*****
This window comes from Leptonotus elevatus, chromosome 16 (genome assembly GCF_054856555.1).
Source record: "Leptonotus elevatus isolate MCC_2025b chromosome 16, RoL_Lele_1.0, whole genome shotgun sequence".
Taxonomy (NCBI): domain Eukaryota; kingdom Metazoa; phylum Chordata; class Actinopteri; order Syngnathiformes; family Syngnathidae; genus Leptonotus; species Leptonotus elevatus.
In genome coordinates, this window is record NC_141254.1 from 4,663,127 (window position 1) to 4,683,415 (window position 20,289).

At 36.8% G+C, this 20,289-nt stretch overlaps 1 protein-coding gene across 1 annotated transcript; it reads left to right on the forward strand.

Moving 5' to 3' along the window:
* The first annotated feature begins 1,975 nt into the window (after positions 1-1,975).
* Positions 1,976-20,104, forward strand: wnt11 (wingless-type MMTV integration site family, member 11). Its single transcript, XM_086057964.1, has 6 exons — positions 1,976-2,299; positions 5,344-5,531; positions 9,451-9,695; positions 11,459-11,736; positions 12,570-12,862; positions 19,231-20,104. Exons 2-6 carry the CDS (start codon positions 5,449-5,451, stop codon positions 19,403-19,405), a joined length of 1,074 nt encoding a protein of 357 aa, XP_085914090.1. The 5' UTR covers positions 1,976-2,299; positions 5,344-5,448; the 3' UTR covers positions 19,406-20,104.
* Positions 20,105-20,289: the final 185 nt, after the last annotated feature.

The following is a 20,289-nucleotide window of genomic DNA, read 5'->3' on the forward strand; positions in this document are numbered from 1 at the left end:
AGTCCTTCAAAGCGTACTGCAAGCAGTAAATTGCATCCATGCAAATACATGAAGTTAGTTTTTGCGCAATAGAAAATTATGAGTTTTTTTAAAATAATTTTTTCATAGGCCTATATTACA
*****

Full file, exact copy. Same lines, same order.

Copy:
This window comes from Leptonotus elevatus, chromosome 16 (genome assembly GCF_054856555.1).
Source record: "Leptonotus elevatus isolate MCC_2025b chromosome 16, RoL_Lele_1.0, whole genome shotgun sequence".
Taxonomy (NCBI): domain Eukaryota; kingdom Metazoa; phylum Chordata; class Actinopteri; order Syngnathiformes; family Syngnathidae; genus Leptonotus; species Leptonotus elevatus.
In genome coordinates, this window is record NC_141254.1 from 4,663,127 (window position 1) to 4,683,415 (window position 20,289).

At 36.8% G+C, this 20,289-nt stretch overlaps 1 protein-coding gene across 1 annotated transcript; it reads left to right on the forward strand.

Moving 5' to 3' along the window:
* The first annotated feature begins 1,975 nt into the window (after positions 1-1,975).
* Positions 1,976-20,104, forward strand: wnt11 (wingless-type MMTV integration site family, member 11). Its single transcript, XM_086057964.1, has 6 exons — positions 1,976-2,299; positions 5,344-5,531; positions 9,451-9,695; positions 11,459-11,736; positions 12,570-12,862; positions 19,231-20,104. Exons 2-6 carry the CDS (start codon positions 5,449-5,451, stop codon positions 19,403-19,405), a joined length of 1,074 nt encoding a protein of 357 aa, XP_085914090.1. The 5' UTR covers positions 1,976-2,299; positions 5,344-5,448; the 3' UTR covers positions 19,406-20,104.
* Positions 20,105-20,289: the final 185 nt, after the last annotated feature.

The following is a 20,289-nucleotide window of genomic DNA, read 5'->3' on the forward strand; positions in this document are numbered from 1 at the left end:
AGTCCTTCAAAGCGTACTGCAAGCAGTAAATTGCATCCATGCAAATACATGAAGTTAGTTTTTGCGCAATAGAAAATTATGAGTTTTTTTAAAATAATTTTTTCATAGGCCTATATTACA